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Mariel artist pens penguin story

The little penguin that stars in Edel Rodriguez's picture book debut is, comically, afraid to swim. Despite the fact that fish and water are his favorite things, despite his friends' encouragement, despite ample protection in the form of floaties, he's afraid.

As a witty parable about taking the plunge, Sergio Makes a Splash! (Little Brown, $15.99, ages 3 to 7) parallels author Rodriguez's own story. At age 8, Rodriguez arrived in Miami, a Mariel boatlift immigrant who

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Edel Rodriguez's website has samples of his award-winning poster work and a blog that includes details about his family and their perilous voyage from Cuba to Miami during the Mariel boatlift. See it at www.edelrodriguez.com.

spoke no English. Just a few years later, he had distinguished himself as an artist and was offered a spot at the New World School of the Arts. He didn't take it, choosing instead to attend his assigned school, Hialeah-Miami Lakes Senior High, from which he graduated in 1990.

"He wanted a regular high school experience,'' recalls Mary Nichols, Rodriguez's high school art teacher. "He wanted to go to the prom, and to football games, so that's how I got him. Sheer luck on my part.''

But when it came time to choose a college, Nichols, like Sergio's friends, was more insistent. Rodriguez had earned a full scholarship to the University of Miami. But he'd also been offered a one-year scholarship to the Pratt Institute in New York. Nichols urged him to go north where his burgeoning artistic talent would get world-class nurturing.

"Not just me, all of his teachers,'' Nichols recalls. "The University of Miami is a fine school but the Pratt is the Pratt: It's one of the finest art schools in the world.''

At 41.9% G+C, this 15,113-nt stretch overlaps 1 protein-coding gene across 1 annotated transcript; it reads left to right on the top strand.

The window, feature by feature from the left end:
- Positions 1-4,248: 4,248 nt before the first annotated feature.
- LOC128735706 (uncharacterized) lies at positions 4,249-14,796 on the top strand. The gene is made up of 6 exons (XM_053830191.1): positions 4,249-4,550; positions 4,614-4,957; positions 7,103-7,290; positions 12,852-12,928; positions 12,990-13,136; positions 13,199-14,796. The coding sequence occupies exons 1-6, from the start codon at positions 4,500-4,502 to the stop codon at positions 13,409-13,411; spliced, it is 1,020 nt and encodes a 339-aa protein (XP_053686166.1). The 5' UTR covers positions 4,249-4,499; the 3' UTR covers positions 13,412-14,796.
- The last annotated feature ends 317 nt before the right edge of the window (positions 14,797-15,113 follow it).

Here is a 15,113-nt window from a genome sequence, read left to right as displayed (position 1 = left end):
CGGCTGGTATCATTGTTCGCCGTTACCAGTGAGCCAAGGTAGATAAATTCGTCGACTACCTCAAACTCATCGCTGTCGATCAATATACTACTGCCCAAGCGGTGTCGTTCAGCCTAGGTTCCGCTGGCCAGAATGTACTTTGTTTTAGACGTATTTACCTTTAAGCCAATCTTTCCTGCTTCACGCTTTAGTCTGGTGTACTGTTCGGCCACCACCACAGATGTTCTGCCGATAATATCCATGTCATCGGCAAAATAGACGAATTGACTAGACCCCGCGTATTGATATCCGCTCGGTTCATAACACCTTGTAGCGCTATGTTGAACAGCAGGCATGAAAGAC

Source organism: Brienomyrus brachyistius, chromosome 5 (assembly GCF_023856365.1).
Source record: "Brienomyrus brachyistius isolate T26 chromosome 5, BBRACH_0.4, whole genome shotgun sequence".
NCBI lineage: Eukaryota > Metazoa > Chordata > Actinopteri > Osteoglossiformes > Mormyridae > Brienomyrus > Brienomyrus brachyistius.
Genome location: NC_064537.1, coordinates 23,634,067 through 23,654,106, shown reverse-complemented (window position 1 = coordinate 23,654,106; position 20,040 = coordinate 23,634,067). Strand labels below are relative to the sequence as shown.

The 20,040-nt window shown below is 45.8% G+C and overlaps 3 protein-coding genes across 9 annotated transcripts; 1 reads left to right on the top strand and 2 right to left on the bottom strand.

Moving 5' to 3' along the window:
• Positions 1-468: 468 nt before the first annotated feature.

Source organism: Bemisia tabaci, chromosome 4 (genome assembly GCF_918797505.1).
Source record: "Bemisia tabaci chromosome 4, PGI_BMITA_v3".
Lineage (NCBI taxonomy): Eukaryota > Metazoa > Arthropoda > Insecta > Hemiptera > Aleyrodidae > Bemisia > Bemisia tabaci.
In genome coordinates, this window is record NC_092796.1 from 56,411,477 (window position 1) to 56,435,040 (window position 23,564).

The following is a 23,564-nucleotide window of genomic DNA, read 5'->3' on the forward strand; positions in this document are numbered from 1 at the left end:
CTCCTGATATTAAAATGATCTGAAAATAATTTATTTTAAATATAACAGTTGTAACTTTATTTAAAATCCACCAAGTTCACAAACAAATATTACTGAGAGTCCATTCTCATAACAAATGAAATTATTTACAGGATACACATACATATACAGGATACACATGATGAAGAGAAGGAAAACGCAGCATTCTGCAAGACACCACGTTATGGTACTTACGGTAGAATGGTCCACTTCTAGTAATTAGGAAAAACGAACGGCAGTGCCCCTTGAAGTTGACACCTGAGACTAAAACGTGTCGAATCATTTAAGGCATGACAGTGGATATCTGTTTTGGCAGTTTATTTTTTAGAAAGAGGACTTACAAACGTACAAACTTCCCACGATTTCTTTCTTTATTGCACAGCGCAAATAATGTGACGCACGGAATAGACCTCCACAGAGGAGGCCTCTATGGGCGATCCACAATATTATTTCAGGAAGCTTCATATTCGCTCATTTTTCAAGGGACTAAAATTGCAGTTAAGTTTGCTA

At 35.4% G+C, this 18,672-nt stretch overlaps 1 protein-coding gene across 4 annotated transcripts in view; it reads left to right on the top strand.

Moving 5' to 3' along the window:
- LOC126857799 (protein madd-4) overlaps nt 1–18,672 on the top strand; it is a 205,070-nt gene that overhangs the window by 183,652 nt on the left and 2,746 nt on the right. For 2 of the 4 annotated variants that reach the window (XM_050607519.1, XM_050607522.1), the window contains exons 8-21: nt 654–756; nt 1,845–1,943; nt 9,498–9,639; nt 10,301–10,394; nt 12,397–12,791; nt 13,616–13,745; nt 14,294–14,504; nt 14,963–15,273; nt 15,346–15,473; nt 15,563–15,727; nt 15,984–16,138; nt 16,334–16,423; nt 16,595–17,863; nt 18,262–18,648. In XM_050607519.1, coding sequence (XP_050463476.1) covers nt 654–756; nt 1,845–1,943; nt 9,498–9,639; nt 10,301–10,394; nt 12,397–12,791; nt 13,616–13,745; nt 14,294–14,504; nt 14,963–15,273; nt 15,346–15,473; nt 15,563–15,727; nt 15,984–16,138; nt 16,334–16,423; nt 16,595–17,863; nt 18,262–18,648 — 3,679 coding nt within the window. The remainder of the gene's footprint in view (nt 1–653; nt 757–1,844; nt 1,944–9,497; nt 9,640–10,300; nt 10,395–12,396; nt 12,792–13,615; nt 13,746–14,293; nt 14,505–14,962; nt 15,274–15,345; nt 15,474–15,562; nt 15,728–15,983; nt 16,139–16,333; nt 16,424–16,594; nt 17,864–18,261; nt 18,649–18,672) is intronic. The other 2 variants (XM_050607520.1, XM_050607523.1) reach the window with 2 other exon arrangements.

Part of Rodriguez's reluctance was based on the reaction of his parents, who -- having fled their homeland -- were adamantly opposed to further fragmentation of their family.

"We had long arguments. 'You are Cuban. You can't leave us,'‚'' Rodriguez recalls. "I had never even been on a plane before. But I went, and I fell in love with New York City. My life would have been very different if I had not gone.''

After graduating from Pratt in 1994, Rodriguez went on to earn a master's degree from Hunter College and spent 13 years as an art director at Time magazine. He left the magazine this year to concentrate on his freelance work.

Before Sergio, he had illustrated three picture books for other authors: Mama Does the Mambo by Katherine Leiner, Oye Celia, a biography of Celia Cruz by Katie Sciurba, and Float Like a Butterfly, a story about Muhammad Ali by Ntozake Shange. He has won awards for poster design, created a stamp for the U.S. Postal Service, and received both Gold and Silver medals for editorial illustration from the Society of Illustrators.

The idea for Sergio came from observing kids in his New Jersey neighborhood who waddled over to his house after he and his wife, Jennifer, put in a pool a few years ago. "They looked so funny wearing all this gear, but even with the gear, a few of them were unsure about jumping in,'' he says.

The clean, mostly double-page spreads make full use of a minimalist palette by using a few bright orange highlights on each page. Sergio is rendered in just three colors -- a 1950s turquoise, tangerine and a deep midnight blue.

Rodriguez says his artwork is influenced by the street art of his youth in Havana.

"I grew up surrounded by the Russians' political posters and billboards, but I use it in a weird way. I'm throwing it back at them by making a living out of their propaganda designs,'' he said.

Currently, he's working on a sequel, titled Sergio Saves the Game. "Once I figured out Sergio was an Argentinean penguin, I made him into a soccer fan,'' Rodriguez said. "He's very passionate about soccer, but he sucks at it. The question in this book is, how do you become better at something you love but are not very good at?''

This story doesn't seem to have its roots in the author's story. Nichols, who retired to North Carolina 15 years ago, insists the guidance she gave her star student in high school amounted to "staying out of his way.'' She tells this story about his precocious ambition: She had encouraged him to enter a contest sponsored by Dade's Cultural Affairs division to create an artwork showing the Eiffel Tower located somewhere in Miami.

Rodriquez's entry won the grand prize -- two tickets to Paris, one for him, one for his teacher.

"He didn't want to go,'' Nichols recalls. "So my husband bought the ticket from him and he used the money to buy art supplies. How many teenagers would do that?''

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